The world’s leading experts have long known that climate change is real, it is happening, and we are running out of time. We face record floods, wildfires and extreme storms that rip apart whole communities. People are dying. There are billions of dollars in damage. The air we breathe and the water we drink are being poisoned by dangerous amounts of pollution.
Taking bold action to confront the climate crisis is as important — and as urgent — as anything else the next president will face. We cannot wait.
That’s why I’m an original supporter of the Green New Deal, which commits us to a 10-year mobilization through 2030 to reach the goal of net-zero domestic greenhouse gas emissions as fast as possible. It’s also why I’ve woven climate change throughout my policy proposals, because we need big, structural change across every sector, and we need to sustain it over time. On Tuesday, I put out a plan to achieve 100 percent clean energy in America in 10 years — building on Washington Gov. Jay Inslee’s 10-year action plan to decarbonize our electricity, our vehicles and our buildings.
But to really address our climate crisis head-on, we must address the legacy of environmental racism and recognize that climate change doesn’t impact every community equally. Hard data shows that it disproportionately impacts communities of color, indigenous people and low-income Americans. People of color are more likely to live in neighborhoods with toxic waste facilities. Black and Hispanic Americans are more likely to be exposed to air pollution than white Americans. Intense storms bear down on these communities — with recovery that is slow, painful and often lacking total support from the government. Latinx families and workers are vulnerable to record heat waves and heat-related deaths. Indigenous people are seeing their food supply threatened, facing displacement from their homes, and are being trampled over by special interests that want to exploit their lands and sacred sites. I could go on.
Our climate crisis will leave no one untouched. It poses an existential challenge — but it also gives us a once-in-a-generation opportunity to marshal all of our resources and all of our people to unleash the best of American innovation and creativity to take it on.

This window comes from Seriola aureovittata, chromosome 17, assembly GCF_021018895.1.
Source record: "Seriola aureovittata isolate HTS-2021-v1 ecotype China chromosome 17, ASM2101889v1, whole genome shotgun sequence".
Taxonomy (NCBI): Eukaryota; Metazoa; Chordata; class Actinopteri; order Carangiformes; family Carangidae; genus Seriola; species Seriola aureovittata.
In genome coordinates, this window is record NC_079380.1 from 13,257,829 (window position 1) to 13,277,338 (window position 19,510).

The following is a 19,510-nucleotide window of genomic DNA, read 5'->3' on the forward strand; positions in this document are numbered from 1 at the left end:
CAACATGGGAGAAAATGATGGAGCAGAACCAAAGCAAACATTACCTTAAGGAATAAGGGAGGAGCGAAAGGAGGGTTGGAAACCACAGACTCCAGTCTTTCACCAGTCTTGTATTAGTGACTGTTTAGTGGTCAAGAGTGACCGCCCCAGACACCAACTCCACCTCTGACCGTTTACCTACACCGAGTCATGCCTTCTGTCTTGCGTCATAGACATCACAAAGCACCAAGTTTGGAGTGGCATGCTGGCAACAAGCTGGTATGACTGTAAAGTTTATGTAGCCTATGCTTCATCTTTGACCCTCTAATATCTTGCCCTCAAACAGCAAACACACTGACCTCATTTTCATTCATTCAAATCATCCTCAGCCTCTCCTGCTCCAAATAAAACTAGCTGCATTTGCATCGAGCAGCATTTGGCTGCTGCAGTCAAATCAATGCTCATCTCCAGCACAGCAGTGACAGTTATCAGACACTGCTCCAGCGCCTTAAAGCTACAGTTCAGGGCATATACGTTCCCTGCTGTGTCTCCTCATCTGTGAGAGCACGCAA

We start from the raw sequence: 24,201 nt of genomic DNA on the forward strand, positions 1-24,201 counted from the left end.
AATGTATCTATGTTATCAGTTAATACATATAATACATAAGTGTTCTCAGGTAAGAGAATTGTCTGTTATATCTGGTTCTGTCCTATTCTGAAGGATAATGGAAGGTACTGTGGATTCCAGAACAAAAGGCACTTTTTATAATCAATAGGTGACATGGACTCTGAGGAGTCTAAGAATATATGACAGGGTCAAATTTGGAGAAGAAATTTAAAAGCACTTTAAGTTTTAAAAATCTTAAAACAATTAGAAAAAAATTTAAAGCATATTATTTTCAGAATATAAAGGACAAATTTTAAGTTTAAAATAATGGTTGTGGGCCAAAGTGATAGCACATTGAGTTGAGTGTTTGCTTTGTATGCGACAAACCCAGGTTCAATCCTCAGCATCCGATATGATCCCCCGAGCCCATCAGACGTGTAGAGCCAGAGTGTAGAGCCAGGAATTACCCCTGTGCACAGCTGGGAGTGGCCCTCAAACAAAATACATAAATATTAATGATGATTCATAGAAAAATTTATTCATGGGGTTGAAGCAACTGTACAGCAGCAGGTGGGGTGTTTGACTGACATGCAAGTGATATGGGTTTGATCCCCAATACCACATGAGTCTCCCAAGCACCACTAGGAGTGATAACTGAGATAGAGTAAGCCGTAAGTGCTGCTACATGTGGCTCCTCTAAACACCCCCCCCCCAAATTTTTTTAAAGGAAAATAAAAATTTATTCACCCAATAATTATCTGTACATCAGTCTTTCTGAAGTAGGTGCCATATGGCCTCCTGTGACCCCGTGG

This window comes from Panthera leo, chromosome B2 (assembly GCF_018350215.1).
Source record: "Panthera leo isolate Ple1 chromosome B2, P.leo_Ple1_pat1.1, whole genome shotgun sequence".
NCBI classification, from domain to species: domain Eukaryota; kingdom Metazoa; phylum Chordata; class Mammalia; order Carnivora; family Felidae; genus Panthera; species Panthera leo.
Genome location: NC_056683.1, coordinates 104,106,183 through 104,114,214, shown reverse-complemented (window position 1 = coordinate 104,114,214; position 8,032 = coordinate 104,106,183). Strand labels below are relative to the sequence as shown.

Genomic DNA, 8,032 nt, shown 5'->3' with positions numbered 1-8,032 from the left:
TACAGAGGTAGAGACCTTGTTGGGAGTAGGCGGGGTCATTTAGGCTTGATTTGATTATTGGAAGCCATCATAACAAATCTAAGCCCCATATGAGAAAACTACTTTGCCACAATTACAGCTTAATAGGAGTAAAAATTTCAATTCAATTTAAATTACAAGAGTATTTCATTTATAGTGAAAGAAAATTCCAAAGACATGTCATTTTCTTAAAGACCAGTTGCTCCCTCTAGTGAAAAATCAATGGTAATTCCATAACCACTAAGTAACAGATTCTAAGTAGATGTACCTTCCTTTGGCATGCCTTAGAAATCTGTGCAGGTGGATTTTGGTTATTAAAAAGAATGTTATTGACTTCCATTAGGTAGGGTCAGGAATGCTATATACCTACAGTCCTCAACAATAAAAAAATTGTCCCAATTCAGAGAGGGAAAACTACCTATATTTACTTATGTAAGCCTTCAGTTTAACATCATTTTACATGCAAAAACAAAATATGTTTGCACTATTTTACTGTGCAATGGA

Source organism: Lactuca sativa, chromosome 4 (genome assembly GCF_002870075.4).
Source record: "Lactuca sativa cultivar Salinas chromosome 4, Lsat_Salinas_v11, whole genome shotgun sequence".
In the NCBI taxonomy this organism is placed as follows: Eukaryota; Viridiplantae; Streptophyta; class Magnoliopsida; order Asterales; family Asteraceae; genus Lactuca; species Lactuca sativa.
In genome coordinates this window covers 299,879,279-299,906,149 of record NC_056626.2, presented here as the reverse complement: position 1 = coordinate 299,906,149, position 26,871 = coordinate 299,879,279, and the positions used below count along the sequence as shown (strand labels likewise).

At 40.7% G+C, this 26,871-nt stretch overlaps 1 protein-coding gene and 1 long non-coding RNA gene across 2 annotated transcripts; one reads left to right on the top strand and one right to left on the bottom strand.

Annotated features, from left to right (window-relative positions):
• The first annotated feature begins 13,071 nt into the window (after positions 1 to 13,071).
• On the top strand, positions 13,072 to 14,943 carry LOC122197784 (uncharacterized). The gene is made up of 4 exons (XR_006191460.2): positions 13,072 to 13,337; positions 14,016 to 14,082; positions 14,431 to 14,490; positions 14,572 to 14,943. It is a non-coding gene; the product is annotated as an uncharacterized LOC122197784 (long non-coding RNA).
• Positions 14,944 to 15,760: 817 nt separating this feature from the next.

We’ll do that by employing millions of workers in good, union jobs with accompanying pay scales and benefits. We’ll provide coal workers and others employed in the fossil fuel industry with financial security, including guaranteeing wage and benefit parity and early retirement benefits. For too long, there has been tension between transitioning to a green economy and creating good, middle-class, union jobs. In a Warren administration, we will do both things.
We’ll take on the racism and inequality embedded in the existing system and readjust our economic approach to ensure that communities of color and others who have been systematically excluded from our fossil fuel economy are not left behind. We can make sure that we prioritize resources and investments that’ll spur economic development for these communities while also protecting them from the harmful effects of climate change now.
We can do more. But to do it right, we must create a truly participatory and democratic process, centered on and led by those living on the front lines of climate change. In the course of this campaign, we will be talking to the people, experts, advocates and families who have felt or seen first-hand the depths of the crisis we face. With them squarely at the table, we will be releasing our ideas on how we can directly confront the racial and economic inequality embedded in our fossil fuel economy.
There is no one-size-fits-all approach to our climate crisis. As president, I promise you that we will confront climate change, but we won’t do it by turning our backs on the communities of color and the most vulnerable or on workers employed in the fossil fuel industry. We can lift up frontline communities, empower workers and tackle climate change — all at the same time. This is the promise of the Green New Deal — and this is why I’m in this fight.
Elizabeth Warren represents Massachusetts in the U.S. Senate and is running for the Democratic presidential nomination.